Community groups ask for leaders to take a stance on gun violence

VIRGINIA BEACH, Va. - Students gathered at the water fountain at Town Center Friday to use their voices.

“One hundred Americans die every single day from gun violence, and if this works - if it saves a single person - then it's worth it,” said Jenna Swetland.

#VBStrong balloon at Wear Orange event

She’s a high school senior and member of Students Demand Action and March for Our Lives. Swetland and other students stood in the rain with their megaphones and posters demanding for legislation to keep everyone safe.

“I’ve watched how many mass shootings occur... how many of them were in schools? It’s too many to count, and there’s really not that much being done where there should be,” she adds.

Less than a mile away at Thalia United Methodist Church, the local chapter of Moms Demand Action hosted their annual Wear Orange event to help end gun violence.

They wear orange for two reasons: To honor Hadiyah Pendleton, a 15-year-old who was shot and killed in Chicago two weeks after performing at President Obama’s inauguration, and the fact it’s also a color worn in the woods.

“[It's] a color that hunters use to represent human life when they are out hunting to recognize, 'I’m a human, don’t shoot me,'" said Moms Demand Action leader Leigh Anne Woodside.

This group says they are fighting for change. “Universal background checks, protections for domestic abusers, combating the daily toll of gun violence within our communities, holding the gun industry accountable,” said Woodside.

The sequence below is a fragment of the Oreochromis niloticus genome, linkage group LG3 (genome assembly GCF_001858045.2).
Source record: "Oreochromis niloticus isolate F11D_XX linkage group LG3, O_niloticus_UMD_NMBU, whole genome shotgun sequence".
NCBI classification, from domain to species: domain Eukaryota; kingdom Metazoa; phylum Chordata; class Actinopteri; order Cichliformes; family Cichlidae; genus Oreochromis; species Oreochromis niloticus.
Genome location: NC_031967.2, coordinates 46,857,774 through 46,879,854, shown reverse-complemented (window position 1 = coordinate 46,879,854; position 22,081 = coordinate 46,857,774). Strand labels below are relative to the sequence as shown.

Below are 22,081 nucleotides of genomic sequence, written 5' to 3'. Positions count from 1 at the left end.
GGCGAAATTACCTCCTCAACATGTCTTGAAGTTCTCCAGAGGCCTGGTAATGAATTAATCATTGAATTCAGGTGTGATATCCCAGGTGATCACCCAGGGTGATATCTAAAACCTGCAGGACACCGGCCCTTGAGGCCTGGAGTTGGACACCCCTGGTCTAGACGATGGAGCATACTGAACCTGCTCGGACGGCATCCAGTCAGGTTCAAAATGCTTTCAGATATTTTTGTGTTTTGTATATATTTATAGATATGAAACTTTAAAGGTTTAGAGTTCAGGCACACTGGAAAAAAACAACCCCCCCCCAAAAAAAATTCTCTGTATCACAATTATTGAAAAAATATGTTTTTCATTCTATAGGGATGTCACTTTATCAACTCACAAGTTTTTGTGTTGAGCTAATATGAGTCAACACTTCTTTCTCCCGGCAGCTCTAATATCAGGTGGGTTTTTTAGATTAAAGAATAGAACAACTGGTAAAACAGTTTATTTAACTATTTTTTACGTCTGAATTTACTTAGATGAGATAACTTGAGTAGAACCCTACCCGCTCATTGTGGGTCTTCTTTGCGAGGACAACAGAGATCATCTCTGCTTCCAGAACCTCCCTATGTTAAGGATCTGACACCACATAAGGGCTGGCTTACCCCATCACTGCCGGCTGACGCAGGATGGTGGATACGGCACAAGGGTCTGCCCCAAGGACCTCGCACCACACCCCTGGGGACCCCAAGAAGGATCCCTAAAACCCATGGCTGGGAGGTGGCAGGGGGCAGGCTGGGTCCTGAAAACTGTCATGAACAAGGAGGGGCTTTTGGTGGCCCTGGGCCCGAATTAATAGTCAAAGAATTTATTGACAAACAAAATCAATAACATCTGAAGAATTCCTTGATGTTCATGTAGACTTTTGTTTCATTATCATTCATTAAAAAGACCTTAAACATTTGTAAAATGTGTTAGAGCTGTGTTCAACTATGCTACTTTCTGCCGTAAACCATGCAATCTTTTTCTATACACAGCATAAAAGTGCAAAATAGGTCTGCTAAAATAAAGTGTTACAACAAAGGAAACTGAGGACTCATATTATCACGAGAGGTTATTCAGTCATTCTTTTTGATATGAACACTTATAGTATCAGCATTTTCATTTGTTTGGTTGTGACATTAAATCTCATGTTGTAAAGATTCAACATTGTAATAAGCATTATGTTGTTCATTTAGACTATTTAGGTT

Virginia Beach Mayor Bobby Dyer attended the Wear Orange event. He said, “Put politics aside and we sit down and come up with rational conversations to come up with rational solutions.”

Mayor Dyer says even after last week's tragic event, Virginia Beach is still one of the safest cities for its size.

“This is not just a Virginia Beach problem. This is not just a Commonwealth of Virginia problem; this is a national problem, and maybe we can start the discussion on a local level and also include the state and federal to come up with some common-sense approaches,” said Dyer.

Click here for our full coverage on the Virginia Beach mass shooting.

Faces of the Virginia Beach mass shooting

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